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PRESS RELEASE (r)
- Subject: PRESS RELEASE (r)
- From: suantak@xxxxxx
- Date: Sat, 04 Apr 1998 08:28:00
It is not necessary to hold a seminar reduce poppy cultivation in Burma.
What is necessary is for the Burmese military to stop transporting opium and
heroin to the markets. How come a military regime that can hold hostage all
its citizen cannot stop the growing of opium by its citizens? Is the SPDC
not the government of Myanmar or Burma? Who rules the opium growing areas?
Of course the SPDC.
To: Recipients of burmanet-l <burmanet-l@xxxxxxxxxxx>
Date: Thursday, April 02, 1998 12:56 AM
Subject: Re: PRESS RELEASE
>An international seminar entitled "Alternative Development: strategies to
>reduce opium poppy cultivation in the Region" was held at the International
>Business Centre in Yangon, Myanmar on 31 March and 1 April 1998. The
>was jointly organised by the Government of the Union of Myanmar, the
>Government of Japan and UNDCP. Representatives from 21 countries including
>Bangladesh, Cambodia, China, India, Laos, Thailand and Vietnam participated
>the seminar. Dr. Mya Maung, Director General, Ministry of Agriculture and
>Irrigation, representing the host country, chaired the meeting.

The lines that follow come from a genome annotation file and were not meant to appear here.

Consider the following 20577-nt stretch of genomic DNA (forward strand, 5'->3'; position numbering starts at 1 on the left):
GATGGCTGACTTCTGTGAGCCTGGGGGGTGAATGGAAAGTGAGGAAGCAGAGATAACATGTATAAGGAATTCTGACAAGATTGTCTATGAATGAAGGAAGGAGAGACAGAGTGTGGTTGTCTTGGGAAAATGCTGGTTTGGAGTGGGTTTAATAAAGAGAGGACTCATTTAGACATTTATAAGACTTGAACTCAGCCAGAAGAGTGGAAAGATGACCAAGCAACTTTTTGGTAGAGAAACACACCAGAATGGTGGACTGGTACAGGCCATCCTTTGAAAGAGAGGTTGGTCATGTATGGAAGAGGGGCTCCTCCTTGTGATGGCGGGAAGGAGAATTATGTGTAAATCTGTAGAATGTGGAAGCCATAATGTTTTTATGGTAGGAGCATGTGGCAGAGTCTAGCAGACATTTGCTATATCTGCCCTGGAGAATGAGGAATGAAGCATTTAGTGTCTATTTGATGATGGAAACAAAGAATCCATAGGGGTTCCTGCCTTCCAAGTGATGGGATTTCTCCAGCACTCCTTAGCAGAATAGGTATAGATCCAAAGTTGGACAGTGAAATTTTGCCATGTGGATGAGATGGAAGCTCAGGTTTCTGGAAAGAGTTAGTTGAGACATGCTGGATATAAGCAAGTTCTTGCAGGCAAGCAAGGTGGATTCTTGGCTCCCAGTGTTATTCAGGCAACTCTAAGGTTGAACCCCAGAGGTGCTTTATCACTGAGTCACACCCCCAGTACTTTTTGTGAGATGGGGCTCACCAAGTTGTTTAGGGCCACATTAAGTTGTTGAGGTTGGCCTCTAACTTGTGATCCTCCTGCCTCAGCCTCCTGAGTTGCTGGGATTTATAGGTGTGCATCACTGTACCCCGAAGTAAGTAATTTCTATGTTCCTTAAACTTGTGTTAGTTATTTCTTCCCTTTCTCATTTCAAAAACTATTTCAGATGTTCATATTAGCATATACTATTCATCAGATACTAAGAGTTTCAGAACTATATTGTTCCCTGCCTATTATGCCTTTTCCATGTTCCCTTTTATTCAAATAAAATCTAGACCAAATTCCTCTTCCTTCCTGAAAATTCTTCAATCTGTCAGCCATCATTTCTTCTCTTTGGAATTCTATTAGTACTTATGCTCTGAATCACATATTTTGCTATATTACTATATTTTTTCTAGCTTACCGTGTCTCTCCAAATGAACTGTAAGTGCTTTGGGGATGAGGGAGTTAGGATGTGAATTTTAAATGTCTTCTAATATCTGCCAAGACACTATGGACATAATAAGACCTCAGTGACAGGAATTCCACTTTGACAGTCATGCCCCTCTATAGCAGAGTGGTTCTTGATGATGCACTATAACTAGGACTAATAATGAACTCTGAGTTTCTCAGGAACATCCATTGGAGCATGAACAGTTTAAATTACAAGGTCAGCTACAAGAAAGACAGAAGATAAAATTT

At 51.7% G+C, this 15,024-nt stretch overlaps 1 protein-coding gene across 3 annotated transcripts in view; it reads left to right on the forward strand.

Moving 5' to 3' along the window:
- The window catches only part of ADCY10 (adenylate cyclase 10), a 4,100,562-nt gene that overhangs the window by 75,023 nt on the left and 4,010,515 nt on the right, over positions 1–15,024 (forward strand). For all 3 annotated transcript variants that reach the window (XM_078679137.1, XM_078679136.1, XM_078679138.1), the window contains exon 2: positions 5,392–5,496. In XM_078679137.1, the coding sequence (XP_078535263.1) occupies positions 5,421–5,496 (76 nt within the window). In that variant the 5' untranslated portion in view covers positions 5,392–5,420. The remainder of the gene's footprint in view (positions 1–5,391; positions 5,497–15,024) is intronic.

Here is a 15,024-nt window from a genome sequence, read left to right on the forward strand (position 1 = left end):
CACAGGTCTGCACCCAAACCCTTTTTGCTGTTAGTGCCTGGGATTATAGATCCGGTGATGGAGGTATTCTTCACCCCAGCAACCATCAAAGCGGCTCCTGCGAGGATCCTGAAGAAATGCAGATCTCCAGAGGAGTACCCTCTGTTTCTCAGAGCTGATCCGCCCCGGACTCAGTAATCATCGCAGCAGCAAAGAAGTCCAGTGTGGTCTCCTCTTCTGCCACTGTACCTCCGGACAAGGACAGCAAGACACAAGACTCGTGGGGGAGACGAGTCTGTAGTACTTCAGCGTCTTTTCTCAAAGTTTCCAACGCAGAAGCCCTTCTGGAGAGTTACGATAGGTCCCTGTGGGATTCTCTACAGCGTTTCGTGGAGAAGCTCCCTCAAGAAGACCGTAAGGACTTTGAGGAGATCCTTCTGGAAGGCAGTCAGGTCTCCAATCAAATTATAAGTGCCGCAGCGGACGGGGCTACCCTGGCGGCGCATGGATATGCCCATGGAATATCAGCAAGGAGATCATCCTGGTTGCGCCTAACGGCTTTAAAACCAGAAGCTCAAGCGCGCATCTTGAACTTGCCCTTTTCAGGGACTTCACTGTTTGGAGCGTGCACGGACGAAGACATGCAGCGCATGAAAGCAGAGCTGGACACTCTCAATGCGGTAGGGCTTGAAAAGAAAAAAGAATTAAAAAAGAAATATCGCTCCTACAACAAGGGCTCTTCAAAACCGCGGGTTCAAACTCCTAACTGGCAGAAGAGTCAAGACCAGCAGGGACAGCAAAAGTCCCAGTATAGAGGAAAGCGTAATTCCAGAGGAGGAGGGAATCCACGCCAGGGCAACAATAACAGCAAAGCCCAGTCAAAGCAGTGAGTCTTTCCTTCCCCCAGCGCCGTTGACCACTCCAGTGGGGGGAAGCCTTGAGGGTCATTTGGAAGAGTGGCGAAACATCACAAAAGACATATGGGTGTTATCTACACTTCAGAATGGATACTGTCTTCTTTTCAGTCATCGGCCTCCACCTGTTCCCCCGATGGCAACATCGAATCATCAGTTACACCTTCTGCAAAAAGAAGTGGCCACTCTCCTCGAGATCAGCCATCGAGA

> The drug menace does not respect international borders, and it is thought
>that concrete reduction in the level of opium production in the South East
>Asian region would contribute positively to the enhancement of regional
>security and, indeed, be highly beneficial to the entire international
>community. During the two day seminar, participants shared existing
>to reducing opium poppy cultivation with considerable discussion of the
>problems and difficulties experienced.
> The participants shared the view that alternative development programmes
>be an effective way to reduce, and eventually eradicate opium poppy
>cultivation. In line with this view, many participants expressed
>for the ongoing efforts presently being undertaken by countries in the
>East Asian region. Effective international cooperation was seen to be of
>crucial importance, and the role of UNDCP in facilitating such programmes
> Having studied the various cases presented, participants also agreed on
> - the success of alternative development as a strategy to reduce opium
> cultivation relies on a strong commitment and political will to improve
>social and economic well-being of the poppy-cultivating populace.
> - community participation is one of the key elements in ensuring the
>sustainability of alternative development programmes.
> - integrated support by the UN Agencies especially UNDCP and improved
> coordination among various donor agencies involved is needed to further
>enhance the effectiveness of the prograrnrnes.
> The need for strengthening the national capacity and regional cooperation
>this field was also underlined as well as the need for further donor
>towards this end.
> At the conclusion of the two day seminar, the participants shared the view
>that the seminar was a fruitful exercise in promoting understanding of the
>issues involved and agreed to continue discussion on these matters for
>actions at the Special Session of the UN General Assembly on drugs to be
>in June 1998.